I’m on the verge of a meth education overdose. You can’t turn on a television, turn a street corner, watch a movie, pick up a newspaper or, now, enter a theater without some alarming message about the drug. Not even once can you do any of those things—and that’s a perfectly good line ruined, worn out, repeatedly plucked as a punch line like the blood-stained eyebrows of an addict.
Don’t get me wrong, meth’s bad juice. I’m not suggesting Tom Siebel and his deep-pocketed army of do-gooding fear mongers would do better to ignore it. But this week alone, in addition to the steady crackle of the pipe at the end of Siebel’s Montana Meth Project commercials (if I see that girl one more time start pulling her hair out in the shower while Gollum watches her, I’ll scream louder than she does), Missoula will host the world premiere of HBO’s disturbing documentary Montana Meth, a joint project between the cable channel and the Montana Meth Project (see this week’s cover story), and the local premiere of Montana Rep Missoula’s Good Thing, a play largely about a young pregnant girls’s losing battle with meth addiction, and a project Siebel’s people were invited to support but declined. The documentary features kids sticking needles in their necks on camera, while the play features a subtler type of shock that unfolds with the story. The documentary shows a father and son shooting up together, while the play shows a family trying in vain to keep each other clean. Together, it’s not exactly a feel-good double feature. It is, though, an interesting contrast in how to approach the meth issue.
In Good Thing, the drug abuse becomes almost an afterthought by virtue of being less sensational, less ghastly, less over-the-top than its current media counterparts. It’s actually funny in parts (a tricky aspect we’ll get to in a moment), and the shooting up is often unseen. This treatment makes Good Thing less a lecture than a study, less about a drug than about struggling people, less about fear than hope. It proves that less is more by simply being what it is—a story.
In other words, Good Thing feels more real, more accessible. In upstate New York, an aging schoolteacher (Teresa Waldorf) and her guidance counselor husband (Chris Torma) find themselves in a perpetual passive-aggressive argument. He had an affair with a student that she can’t forget, and they can’t have children, leaving the relationship unable to “progress.” They fight while shopping for sneakers and making eggs. At the same time, their former students, now in their early 20s, are playing house and failing miserably. Mary (Nicki Poer) is eight months pregnant and locked in her room to keep away from meth, a habit she hasn’t been able to kick despite her impending motherhood. Her gatekeeper is her brother-in-law, Bobby (Justin Fell), a hardcore addict with a habit of passing out on the kitchen floor. Mary’s husband and Bobby’s brother, Dean (Grant Olson), is the only quasi-together person in the house, but he’s out working 40 hours a week building houses, watching his youth and promise (he scored 1370 on his SATs) slip away. When Dean comes home he has barely enough energy to crack open a beer. Both these glass houses start to crack with the arrival of Liz (Kelly Long Olson), Dean’s ex and the guidance counselor’s prize pupil, who’s recently dropped out of college.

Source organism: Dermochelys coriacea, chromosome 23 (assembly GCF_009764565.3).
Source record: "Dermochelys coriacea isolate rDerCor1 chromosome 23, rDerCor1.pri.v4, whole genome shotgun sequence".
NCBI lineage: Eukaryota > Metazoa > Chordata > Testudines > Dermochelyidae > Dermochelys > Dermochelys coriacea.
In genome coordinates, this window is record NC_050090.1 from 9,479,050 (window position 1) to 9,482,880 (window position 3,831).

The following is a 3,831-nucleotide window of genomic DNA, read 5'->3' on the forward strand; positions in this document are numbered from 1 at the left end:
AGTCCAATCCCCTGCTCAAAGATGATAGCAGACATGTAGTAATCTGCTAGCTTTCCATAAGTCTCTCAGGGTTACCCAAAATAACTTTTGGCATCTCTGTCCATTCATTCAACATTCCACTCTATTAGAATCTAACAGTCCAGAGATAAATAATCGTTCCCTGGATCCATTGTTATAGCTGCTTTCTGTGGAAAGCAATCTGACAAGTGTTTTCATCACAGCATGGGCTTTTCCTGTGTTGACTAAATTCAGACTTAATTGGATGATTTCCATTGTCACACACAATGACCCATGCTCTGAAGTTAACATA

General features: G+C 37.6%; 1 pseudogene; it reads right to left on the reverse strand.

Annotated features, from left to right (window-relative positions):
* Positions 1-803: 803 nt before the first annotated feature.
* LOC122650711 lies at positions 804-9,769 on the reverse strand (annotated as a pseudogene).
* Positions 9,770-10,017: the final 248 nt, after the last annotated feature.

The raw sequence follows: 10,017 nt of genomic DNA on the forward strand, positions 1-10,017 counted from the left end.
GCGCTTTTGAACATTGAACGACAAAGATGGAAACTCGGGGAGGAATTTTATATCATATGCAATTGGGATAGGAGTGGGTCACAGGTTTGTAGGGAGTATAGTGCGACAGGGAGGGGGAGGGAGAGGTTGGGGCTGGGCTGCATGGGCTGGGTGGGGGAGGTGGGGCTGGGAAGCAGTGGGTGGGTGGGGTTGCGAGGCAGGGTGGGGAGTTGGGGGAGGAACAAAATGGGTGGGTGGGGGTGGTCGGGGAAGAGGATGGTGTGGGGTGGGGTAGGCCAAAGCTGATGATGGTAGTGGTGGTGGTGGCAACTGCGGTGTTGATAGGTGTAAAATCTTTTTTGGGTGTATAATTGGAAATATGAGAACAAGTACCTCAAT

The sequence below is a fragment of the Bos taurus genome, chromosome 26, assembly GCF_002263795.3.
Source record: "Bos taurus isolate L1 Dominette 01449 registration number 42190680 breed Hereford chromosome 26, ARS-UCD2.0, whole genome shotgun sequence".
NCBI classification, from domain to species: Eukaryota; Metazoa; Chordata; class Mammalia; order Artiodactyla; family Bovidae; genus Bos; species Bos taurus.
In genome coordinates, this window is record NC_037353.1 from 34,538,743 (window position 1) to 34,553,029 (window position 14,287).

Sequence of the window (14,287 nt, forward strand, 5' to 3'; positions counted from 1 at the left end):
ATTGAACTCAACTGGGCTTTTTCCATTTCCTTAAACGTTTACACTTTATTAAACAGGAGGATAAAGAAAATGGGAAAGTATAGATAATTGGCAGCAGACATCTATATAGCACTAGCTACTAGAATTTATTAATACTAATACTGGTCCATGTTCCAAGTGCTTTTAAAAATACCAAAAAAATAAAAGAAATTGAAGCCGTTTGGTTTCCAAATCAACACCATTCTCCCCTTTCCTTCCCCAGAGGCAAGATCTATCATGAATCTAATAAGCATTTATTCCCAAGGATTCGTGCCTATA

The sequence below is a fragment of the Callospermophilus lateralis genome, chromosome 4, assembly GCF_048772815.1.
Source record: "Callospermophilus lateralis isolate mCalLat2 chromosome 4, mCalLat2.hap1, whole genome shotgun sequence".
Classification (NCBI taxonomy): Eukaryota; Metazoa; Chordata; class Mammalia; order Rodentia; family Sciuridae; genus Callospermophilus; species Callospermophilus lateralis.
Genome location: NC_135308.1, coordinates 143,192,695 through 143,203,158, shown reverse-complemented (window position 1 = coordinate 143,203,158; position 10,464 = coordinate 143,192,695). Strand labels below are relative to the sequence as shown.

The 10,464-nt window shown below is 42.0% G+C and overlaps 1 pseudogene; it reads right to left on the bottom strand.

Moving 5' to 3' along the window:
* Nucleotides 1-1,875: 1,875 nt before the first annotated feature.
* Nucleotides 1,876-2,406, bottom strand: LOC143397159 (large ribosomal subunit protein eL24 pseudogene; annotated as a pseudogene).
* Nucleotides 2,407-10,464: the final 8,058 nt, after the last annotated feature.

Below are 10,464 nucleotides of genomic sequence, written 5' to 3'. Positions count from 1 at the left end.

What’s refreshing about Jessica Goldberg’s script is that meth is just one piece of Good Thing’s larger context of need. While the audience is distracted by the challenges facing each character—the older couple’s search for balance, Dean’s resistance to adulthood, Liz’s need for direction and love—the meth issue slowly eats away at the core. By the end, it’s far from clear what actual “good thing” could possibly satisfy these characters. That sort of cluttered honesty, more than any scare tactic, leaves a lasting impression.
The aforementioned humor is a troubling riddle, however. While the acting is fine—standouts being the previously unknown Olson as a seething Barry Pepper-like Dean, and Poer’s tricky sympathetic/completely nuts balancing act with Mary—the performances, partly because of the subject matter, mostly come across as monotonously depressing, punctuated with blips of hysteria. So when the play’s biggest meth head, Fell’s Bobby, acts the part of the village idiot amid so much misery, it’s funny. He repeatedly gets laughs for tangential one-liners and an apologetically hyper physicality brought on by the drug. It’s tough to be critical, because Fell is a welcome respite for the audience, but he’s also perhaps the least hopeful character in the play; he’s the guy who should be stabbing the needle in his neck. I can’t imagine that the intent was to have him play the jester, and ultimately I’m not sure what sort of message the character sends.
But perhaps a level of ambiguity is the point. It’s not about seeing any of these characters become scab-riddled zombies and start whoring themselves in graffiti-filled bathroom stalls (which reminds me, there’s brief nudity and not-so-brief cursing in the play). Goldberg doesn’t make it that easy. The Missoula Colony playwright makes it harder by creating a shadow of fear that hovers over the play, without ever coming in for an explicitly tragic landing. And that hovering imminence is infinitely more jolting than any commercial.
Good Thing continues at the Crystal Theatre through Saturday, Feb. 18, at 8 PM. $10 Thursday/$15 Friday and Saturday.